• This is the fastest method and can completely dry out your phone and get it working in thirty minutes. However, unless the exposure to water was extremely short, it's not recommended to attempt to turn your phone on this soon.
    • Be careful not to hold the vacuum too close to the phone, as a vacuum can create static electricity, which is even worse for the phone than water.
    Do not use a hair dryer to dry out a phone. Contrary to common advice, it is not recommended that you use a hair dryer (even on the "cold" mode). Using a hair dryer may force moisture further inward toward the crevices, reaching the electrical components deep inside the phone. And if the hair dryer air is too warm, it could .
    • If moisture is driven deeper inside, corrosion and oxidation may result when minerals from liquids are deposited on the circuitry which could eventually cause component failure inside the phone.
    • While avoiding blowing air into the phone, conversely, using a heater, fan or other air-flow device to blow air ACROSS the phone's openings will aid drying. The Bernoulli principle states that as the warm, dry air moves fast over the phone, the decreased air pressure will gently pull or suck moisture out of the phone. The best part of this option is that you can leave a phone in front of a warm, moving air for hours on end without effort.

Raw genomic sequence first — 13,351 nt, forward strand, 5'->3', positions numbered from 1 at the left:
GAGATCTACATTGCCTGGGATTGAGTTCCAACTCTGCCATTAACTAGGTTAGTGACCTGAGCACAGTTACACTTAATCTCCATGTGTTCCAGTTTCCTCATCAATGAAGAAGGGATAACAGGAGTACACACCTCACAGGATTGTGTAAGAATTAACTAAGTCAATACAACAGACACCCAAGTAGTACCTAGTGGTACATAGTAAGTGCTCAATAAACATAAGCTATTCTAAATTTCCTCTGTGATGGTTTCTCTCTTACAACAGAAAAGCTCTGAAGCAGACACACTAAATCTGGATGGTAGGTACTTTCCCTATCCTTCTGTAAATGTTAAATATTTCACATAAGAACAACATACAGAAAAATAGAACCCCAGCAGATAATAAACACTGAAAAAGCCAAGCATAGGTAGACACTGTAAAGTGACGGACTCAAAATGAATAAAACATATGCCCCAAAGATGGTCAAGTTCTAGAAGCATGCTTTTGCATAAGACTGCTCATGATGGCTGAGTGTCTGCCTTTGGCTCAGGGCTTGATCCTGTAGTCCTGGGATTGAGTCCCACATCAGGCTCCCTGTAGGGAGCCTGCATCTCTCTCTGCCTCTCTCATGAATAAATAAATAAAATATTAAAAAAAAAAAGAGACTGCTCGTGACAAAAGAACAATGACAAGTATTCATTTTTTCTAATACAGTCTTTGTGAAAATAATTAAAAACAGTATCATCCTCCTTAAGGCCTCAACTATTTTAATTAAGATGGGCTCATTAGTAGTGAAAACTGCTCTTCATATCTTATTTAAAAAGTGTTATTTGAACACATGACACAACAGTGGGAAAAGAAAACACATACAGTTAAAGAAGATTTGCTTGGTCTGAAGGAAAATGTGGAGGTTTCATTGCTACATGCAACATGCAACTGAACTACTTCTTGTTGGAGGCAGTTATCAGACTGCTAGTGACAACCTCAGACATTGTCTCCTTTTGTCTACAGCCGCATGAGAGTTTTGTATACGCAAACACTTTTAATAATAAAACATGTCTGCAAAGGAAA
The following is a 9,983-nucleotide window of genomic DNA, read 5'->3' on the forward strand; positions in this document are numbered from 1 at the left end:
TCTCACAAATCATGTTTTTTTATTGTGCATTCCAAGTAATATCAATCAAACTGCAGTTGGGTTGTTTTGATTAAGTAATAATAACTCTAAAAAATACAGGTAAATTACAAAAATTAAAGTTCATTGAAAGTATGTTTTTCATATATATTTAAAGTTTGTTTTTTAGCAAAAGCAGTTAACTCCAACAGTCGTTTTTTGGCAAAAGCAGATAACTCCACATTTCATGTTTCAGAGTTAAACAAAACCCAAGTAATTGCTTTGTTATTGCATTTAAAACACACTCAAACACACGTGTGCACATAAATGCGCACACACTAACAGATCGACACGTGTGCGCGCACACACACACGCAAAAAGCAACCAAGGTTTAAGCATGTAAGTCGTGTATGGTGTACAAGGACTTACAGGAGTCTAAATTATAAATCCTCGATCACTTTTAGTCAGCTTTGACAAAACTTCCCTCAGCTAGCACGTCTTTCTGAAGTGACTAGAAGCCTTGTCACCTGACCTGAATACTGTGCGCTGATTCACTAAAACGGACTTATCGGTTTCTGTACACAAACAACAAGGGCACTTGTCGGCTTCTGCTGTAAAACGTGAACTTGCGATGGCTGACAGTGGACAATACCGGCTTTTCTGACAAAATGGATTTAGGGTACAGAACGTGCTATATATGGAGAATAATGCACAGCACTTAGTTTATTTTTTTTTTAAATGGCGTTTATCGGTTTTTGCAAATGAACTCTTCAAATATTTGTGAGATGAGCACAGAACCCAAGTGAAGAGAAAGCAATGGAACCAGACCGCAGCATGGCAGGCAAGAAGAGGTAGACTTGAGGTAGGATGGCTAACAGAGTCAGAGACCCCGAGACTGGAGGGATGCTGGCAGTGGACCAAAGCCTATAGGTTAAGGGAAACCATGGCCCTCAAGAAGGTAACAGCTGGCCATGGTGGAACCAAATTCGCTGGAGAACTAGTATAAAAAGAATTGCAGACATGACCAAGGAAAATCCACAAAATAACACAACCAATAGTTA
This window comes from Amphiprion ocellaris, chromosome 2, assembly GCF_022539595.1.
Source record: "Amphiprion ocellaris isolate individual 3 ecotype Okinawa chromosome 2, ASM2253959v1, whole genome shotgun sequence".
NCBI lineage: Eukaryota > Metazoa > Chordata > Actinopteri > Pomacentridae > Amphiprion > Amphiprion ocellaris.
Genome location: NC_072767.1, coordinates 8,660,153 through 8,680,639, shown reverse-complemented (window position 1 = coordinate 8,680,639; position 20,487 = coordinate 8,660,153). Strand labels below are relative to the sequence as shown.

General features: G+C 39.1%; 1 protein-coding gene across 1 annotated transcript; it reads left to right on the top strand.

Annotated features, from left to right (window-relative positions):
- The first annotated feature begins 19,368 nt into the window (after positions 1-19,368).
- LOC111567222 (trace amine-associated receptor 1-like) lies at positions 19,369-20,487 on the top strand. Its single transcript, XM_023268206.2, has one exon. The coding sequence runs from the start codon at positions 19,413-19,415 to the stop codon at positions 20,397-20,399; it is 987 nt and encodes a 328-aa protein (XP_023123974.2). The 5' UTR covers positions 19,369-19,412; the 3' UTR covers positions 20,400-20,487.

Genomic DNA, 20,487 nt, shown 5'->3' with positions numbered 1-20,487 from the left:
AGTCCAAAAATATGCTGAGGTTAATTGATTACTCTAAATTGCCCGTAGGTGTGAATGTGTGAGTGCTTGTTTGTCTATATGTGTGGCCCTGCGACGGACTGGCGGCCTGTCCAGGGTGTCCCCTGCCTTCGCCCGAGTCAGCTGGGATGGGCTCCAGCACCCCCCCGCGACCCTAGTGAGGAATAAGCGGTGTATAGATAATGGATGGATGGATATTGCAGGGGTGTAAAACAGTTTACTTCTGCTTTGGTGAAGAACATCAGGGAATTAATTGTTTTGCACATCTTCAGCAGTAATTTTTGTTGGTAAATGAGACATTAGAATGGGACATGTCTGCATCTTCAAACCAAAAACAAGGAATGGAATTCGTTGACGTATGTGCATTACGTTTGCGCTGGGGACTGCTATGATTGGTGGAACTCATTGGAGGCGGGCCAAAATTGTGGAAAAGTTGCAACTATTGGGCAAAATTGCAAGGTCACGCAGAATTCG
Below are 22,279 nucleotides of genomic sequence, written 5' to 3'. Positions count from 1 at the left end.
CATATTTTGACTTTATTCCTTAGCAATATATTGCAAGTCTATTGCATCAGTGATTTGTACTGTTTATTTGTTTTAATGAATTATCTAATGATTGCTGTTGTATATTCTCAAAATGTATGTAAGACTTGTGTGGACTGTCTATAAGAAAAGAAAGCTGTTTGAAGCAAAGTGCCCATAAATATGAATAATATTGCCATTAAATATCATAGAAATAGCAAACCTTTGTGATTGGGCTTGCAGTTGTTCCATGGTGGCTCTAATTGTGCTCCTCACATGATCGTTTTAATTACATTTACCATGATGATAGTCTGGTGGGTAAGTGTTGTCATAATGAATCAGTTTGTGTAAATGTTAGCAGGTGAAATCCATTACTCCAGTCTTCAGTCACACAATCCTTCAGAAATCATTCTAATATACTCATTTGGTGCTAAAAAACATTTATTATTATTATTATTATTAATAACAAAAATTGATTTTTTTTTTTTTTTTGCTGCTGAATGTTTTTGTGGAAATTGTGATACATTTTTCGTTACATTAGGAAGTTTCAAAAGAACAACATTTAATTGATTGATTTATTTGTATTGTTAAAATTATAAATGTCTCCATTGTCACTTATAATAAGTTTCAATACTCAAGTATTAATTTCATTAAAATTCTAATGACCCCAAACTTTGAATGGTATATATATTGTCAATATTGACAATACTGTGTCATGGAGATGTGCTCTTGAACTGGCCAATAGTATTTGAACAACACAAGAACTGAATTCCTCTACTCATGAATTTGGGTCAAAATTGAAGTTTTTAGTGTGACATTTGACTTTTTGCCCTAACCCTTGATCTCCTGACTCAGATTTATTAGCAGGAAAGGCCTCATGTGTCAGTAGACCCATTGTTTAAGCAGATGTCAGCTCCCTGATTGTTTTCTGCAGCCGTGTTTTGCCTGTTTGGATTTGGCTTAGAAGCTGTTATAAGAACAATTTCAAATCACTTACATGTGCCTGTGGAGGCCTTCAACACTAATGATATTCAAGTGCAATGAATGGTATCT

Use a substance with a high affinity for drawing out moisture. An inexpensive option is to place the phone in a bowl or bag of uncooked rice overnight, Rice Krispie cereal, or just cover the phone in paper towels. The rice might absorb some remaining moisture.
    • If available, it is preferable to use a desiccant instead. Desiccants may absorb moisture better than rice. You can also try slipping the cell phone inside a plastic bag that can be sealed or a plastic container (airtight). Add a desiccant packet, such as silica gel — often found with new shoes, purses, noodle packets, etc — in with the cell phone. The downside of this method is the packets packed with shoes has usually already reached its absorption capacity. Desiccants for flower drying can usually be purchased at most craft stores. Leave the phone with the desiccant or rice as long as possible (at least overnight) to absorb the moisture.
    • Rotate the phone to a different position every hour until you go to sleep. This will allow any water left inside to run down and hopefully find an opening to escape.